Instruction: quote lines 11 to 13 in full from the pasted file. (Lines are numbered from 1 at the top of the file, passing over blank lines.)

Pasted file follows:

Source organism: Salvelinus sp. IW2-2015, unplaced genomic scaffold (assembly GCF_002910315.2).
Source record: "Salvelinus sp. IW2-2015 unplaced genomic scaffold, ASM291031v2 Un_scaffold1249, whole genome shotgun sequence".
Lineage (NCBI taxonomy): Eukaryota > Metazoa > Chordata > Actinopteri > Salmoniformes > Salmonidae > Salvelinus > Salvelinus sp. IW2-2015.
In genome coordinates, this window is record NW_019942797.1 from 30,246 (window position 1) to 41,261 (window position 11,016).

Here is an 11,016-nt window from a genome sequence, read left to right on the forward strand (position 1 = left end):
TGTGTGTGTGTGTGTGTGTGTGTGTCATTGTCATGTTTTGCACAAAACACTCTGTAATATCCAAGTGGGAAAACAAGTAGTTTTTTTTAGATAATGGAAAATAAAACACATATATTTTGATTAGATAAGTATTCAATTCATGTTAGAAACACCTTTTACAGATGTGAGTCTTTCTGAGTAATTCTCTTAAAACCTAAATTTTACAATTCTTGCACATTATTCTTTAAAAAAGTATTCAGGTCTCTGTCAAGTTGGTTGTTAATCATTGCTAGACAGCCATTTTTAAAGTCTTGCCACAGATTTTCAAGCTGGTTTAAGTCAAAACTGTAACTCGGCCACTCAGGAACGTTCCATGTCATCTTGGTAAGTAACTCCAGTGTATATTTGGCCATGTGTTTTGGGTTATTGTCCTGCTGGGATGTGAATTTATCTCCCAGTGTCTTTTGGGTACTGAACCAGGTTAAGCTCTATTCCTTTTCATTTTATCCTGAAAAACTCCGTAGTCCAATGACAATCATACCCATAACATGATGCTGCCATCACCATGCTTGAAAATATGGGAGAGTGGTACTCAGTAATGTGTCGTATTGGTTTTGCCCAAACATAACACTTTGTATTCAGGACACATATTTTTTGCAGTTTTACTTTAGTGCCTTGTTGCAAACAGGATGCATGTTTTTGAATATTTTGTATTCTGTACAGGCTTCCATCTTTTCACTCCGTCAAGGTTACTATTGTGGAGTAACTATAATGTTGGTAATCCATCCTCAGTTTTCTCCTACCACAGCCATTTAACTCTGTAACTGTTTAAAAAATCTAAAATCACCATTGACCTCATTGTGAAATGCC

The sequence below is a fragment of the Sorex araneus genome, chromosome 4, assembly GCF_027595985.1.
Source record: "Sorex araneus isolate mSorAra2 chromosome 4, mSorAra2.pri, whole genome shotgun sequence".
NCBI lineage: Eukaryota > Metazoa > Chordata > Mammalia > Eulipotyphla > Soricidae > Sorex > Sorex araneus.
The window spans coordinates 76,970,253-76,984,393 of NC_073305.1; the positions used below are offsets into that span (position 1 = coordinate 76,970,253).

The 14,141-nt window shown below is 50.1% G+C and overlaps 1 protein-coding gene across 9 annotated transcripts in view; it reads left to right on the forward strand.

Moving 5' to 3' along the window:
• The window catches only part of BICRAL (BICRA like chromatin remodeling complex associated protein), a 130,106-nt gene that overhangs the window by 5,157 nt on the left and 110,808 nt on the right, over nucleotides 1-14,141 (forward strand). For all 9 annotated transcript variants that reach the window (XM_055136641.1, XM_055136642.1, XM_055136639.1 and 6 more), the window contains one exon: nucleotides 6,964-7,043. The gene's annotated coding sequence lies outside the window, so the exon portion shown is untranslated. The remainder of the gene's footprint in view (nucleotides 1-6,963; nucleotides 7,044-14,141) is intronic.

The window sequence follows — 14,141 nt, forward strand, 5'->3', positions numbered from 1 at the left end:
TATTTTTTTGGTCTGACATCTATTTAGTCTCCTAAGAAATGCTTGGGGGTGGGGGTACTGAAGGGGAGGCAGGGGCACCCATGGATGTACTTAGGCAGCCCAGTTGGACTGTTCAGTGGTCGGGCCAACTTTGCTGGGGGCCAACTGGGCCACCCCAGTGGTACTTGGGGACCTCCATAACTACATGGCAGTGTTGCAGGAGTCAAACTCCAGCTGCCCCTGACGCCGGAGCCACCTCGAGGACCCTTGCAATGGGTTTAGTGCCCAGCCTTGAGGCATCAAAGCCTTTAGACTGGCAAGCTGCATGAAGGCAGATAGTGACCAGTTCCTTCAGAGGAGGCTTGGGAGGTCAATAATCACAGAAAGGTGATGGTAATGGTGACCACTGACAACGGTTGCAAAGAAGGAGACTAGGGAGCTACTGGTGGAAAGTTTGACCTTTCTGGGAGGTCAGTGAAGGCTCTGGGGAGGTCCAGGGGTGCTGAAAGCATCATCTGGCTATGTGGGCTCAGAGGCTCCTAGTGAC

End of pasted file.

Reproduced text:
The 14,141-nt window shown below is 50.1% G+C and overlaps 1 protein-coding gene across 9 annotated transcripts in view; it reads left to right on the forward strand.

Moving 5' to 3' along the window:
• The window catches only part of BICRAL (BICRA like chromatin remodeling complex associated protein), a 130,106-nt gene that overhangs the window by 5,157 nt on the left and 110,808 nt on the right, over nucleotides 1-14,141 (forward strand). For all 9 annotated transcript variants that reach the window (XM_055136641.1, XM_055136642.1, XM_055136639.1 and 6 more), the window contains one exon: nucleotides 6,964-7,043. The gene's annotated coding sequence lies outside the window, so the exon portion shown is untranslated. The remainder of the gene's footprint in view (nucleotides 1-6,963; nucleotides 7,044-14,141) is intronic.